We have AAA, they will cover swapping a blown tire for a mounted spare. We did have a blow out in the Motorhome once. Although the mobile tire guy would have brought a tire and mounted it in place of the blown tire, AAA would not have covered it. He charged AAA $250 just to pull the blown tire and replace with mounted spare. I hate to see what it would have cost if he had to remove the blown tire and mount and balance the new tire.

-Michael


Michael Girardo
2017 Jayco Jayflight Bungalow 40BHQS Destination Trailer
2009 Jayco Greyhawk 31FS Class C Motorhome (previously owned)
2006 Rockwood Roo 233 Hybrid Travel Trailer (previously owned)
1995 Jayco Eagle 12KB pop-up (previously owned)

Cruisineasy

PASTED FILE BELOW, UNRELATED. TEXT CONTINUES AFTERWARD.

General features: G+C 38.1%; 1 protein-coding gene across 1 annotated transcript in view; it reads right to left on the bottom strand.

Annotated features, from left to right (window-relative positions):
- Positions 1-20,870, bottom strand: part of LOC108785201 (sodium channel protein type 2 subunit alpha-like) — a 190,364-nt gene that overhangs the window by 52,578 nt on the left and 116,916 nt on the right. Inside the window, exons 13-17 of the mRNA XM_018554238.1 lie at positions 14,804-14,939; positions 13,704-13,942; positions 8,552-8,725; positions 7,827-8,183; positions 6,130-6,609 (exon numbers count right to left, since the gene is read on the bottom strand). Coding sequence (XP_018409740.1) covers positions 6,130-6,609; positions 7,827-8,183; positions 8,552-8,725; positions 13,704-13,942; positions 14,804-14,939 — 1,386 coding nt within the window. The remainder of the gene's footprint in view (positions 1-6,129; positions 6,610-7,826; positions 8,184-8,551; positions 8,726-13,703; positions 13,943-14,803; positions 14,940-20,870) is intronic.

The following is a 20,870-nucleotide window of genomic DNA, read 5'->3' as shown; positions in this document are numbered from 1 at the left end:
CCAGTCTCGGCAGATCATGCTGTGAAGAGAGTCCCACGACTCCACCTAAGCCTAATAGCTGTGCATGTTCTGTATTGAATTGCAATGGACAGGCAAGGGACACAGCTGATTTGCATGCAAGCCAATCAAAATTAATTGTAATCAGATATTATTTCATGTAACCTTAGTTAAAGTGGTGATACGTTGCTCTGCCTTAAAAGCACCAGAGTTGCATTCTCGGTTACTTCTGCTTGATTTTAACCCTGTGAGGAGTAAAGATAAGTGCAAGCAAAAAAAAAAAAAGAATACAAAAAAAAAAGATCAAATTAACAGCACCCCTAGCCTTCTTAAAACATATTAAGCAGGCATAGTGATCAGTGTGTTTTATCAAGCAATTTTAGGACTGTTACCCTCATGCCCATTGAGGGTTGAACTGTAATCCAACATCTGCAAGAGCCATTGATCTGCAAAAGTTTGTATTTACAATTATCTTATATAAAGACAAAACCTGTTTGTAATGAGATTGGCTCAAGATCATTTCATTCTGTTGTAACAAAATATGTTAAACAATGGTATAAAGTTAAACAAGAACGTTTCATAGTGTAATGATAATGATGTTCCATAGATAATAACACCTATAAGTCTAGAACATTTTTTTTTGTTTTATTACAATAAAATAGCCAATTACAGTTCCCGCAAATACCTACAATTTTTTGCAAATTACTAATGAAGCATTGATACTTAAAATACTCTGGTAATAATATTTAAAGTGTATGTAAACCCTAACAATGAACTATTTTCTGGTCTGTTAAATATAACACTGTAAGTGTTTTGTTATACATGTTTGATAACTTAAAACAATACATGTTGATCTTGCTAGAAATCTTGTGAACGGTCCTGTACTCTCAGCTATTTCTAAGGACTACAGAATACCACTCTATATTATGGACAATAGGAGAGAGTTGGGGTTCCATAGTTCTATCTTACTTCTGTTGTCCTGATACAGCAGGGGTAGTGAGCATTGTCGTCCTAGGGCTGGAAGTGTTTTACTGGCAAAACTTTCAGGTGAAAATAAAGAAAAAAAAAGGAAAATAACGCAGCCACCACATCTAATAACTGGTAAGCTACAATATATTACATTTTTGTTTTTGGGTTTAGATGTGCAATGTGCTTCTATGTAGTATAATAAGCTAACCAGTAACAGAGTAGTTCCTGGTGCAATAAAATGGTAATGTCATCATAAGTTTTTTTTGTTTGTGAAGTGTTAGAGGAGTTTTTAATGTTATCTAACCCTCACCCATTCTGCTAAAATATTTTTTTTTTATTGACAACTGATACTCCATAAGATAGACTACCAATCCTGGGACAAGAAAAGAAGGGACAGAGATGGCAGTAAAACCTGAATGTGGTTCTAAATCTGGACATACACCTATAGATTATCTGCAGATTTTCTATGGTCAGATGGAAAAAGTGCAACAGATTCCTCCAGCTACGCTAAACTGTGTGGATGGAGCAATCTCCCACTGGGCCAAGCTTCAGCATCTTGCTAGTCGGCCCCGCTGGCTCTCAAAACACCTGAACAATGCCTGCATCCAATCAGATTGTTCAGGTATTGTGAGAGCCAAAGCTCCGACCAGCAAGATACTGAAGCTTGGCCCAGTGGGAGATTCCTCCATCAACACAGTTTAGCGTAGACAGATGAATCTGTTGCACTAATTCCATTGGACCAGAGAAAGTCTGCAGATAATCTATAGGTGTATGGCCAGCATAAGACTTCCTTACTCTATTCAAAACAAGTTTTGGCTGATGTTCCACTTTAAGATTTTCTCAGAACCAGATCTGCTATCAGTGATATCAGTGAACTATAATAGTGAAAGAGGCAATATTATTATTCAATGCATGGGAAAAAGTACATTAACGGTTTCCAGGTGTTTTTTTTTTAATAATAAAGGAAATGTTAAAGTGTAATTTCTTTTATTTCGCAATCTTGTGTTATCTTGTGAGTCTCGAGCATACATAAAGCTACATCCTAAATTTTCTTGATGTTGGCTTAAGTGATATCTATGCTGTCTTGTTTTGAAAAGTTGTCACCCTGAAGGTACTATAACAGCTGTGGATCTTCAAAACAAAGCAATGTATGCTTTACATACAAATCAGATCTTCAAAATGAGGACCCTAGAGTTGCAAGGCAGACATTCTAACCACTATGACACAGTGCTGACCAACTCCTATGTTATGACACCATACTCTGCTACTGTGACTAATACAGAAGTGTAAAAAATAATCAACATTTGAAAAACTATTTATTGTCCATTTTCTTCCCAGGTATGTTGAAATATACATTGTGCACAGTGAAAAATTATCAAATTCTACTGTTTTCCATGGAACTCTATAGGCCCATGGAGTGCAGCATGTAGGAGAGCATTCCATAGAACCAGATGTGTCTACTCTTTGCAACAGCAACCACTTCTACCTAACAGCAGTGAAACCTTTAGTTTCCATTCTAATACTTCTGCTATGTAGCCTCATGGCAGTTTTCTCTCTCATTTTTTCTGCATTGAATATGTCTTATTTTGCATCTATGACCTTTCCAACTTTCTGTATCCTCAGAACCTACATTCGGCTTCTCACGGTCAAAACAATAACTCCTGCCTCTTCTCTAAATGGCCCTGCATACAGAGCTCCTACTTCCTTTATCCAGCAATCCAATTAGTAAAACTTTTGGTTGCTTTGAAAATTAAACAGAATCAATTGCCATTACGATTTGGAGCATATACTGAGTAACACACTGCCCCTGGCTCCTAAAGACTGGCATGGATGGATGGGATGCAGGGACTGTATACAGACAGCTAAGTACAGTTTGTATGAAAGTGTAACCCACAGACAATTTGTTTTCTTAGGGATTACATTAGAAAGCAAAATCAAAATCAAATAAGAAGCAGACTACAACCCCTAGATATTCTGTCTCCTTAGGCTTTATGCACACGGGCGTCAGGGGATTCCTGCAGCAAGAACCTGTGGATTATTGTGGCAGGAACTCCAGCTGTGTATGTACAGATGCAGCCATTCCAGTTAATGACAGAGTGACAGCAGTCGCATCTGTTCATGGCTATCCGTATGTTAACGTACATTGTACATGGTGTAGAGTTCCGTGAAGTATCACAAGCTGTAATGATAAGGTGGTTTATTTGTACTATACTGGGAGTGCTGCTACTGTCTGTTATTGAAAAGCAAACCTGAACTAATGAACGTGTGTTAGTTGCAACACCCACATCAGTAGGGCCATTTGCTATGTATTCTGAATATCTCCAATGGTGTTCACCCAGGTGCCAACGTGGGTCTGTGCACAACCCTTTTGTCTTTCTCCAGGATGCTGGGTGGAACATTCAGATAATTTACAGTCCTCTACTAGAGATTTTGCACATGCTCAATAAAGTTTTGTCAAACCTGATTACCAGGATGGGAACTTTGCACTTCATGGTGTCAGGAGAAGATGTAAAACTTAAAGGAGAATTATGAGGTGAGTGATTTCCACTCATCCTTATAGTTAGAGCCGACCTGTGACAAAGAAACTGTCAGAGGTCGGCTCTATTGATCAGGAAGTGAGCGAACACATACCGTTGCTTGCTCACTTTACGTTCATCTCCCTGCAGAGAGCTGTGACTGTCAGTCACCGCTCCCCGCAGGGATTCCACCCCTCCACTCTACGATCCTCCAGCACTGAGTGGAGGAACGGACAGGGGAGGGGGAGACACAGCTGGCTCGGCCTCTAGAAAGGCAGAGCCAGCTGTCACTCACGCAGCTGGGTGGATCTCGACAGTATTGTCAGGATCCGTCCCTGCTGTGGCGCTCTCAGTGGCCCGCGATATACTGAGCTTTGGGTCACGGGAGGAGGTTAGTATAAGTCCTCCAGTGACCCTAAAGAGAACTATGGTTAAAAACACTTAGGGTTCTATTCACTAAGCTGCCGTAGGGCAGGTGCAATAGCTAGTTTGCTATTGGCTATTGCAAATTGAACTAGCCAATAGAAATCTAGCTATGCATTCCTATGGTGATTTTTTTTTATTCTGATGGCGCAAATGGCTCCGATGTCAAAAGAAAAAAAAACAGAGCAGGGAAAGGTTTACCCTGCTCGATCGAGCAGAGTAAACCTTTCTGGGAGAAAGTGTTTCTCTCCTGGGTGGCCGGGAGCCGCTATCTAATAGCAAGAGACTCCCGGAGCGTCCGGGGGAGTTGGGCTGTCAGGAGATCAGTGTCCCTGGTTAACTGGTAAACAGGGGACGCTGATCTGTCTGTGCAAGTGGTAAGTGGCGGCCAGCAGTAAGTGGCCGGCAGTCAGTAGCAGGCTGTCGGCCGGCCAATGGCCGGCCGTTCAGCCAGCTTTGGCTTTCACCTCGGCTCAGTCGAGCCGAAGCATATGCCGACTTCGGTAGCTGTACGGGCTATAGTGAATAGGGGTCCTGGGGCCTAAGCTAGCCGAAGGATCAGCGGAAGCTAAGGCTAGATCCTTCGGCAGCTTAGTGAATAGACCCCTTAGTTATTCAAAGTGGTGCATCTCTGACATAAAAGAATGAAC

Hayward

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Posted: 07/20/19 07:11am Link  |  Quote  |  Print  |  Notify Moderator

I have a '11 Greyhawk. Same thing. Did not come with a spare tire. I got the roadside assistance plan, but you never know the truck that comes to help has the correct tire replacement. Most times a blowout is pretty violent and it shreds the tire. I purchased a new rim and tire and a 20 ton bottle jack so I can do it myself if I need to. In the process I found that there was a recall and got all 6 tires replaced. Worked out well.

rogerddd

Sacramento, CA

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Posted: 07/21/19 10:46am Link  |  Quote  |  Print  |  Notify Moderator

My Dynamax Asata came with a spare tire and an under carriage mount. God help me if I ever have to get to it.

pnichols

The Other California